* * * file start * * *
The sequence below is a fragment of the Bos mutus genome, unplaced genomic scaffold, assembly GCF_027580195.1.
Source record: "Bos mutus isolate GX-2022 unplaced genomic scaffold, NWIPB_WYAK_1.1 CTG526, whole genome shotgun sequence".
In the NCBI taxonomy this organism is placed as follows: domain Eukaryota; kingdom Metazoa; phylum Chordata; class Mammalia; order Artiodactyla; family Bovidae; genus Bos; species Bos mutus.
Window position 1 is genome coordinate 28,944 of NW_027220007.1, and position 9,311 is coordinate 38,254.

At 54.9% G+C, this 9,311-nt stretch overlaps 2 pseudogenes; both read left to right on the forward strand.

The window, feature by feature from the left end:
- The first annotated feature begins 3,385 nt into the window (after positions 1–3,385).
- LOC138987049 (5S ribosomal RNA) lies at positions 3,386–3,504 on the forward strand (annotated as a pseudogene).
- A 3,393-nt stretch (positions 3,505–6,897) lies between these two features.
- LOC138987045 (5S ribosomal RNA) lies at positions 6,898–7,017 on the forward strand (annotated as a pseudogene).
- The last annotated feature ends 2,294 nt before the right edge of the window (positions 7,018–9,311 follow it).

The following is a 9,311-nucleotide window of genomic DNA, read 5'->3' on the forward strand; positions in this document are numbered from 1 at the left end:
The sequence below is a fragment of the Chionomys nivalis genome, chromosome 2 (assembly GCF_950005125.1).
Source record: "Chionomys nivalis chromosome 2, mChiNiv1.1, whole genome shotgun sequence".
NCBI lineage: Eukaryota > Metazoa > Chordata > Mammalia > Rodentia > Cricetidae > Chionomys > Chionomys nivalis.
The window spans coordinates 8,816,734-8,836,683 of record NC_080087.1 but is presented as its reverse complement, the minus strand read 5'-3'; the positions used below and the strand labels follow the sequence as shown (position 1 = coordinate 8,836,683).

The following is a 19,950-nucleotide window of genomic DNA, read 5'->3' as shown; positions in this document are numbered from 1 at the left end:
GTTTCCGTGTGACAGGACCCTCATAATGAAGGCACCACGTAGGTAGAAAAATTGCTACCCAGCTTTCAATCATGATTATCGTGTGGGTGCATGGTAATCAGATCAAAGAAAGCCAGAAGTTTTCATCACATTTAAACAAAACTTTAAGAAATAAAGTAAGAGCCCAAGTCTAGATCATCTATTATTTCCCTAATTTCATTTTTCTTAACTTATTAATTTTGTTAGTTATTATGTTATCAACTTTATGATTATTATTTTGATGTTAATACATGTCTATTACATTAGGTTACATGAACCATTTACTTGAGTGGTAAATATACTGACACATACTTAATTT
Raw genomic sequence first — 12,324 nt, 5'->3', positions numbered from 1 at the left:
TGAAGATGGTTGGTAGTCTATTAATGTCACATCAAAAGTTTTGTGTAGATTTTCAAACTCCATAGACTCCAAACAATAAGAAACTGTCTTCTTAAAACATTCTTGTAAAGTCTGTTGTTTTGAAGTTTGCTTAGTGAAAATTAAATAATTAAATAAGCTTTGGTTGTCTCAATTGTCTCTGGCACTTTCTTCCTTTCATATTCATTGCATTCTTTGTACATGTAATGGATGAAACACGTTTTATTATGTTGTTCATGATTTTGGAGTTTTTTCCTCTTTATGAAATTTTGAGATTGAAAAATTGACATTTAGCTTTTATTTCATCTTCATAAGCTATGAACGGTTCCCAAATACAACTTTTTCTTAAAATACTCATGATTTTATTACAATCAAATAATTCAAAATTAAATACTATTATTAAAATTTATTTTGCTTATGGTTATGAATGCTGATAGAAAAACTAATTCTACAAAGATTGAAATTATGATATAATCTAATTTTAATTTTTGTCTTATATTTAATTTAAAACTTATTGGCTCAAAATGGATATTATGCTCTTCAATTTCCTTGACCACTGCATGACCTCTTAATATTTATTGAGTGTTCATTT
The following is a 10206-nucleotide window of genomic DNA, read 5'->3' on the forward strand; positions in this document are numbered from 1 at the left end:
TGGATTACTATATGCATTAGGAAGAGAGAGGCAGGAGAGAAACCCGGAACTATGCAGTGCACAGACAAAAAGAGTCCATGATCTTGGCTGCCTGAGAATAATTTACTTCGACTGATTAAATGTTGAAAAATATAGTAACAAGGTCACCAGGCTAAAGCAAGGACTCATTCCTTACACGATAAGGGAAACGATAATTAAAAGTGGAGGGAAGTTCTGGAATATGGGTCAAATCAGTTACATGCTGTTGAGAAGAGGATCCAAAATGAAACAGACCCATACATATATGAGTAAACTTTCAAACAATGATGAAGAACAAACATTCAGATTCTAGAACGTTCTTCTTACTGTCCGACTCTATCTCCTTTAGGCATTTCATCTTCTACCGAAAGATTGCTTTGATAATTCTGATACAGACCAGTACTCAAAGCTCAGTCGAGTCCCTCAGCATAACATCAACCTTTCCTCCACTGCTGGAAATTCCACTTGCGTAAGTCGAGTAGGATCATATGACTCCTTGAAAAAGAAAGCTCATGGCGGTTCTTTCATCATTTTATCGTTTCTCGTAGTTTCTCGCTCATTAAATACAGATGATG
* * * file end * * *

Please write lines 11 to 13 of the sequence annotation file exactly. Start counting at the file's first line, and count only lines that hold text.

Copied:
- The last annotated feature ends 2,294 nt before the right edge of the window (positions 7,018–9,311 follow it).

The following is a 9,311-nucleotide window of genomic DNA, read 5'->3' on the forward strand; positions in this document are numbered from 1 at the left end:
The sequence below is a fragment of the Chionomys nivalis genome, chromosome 2 (assembly GCF_950005125.1).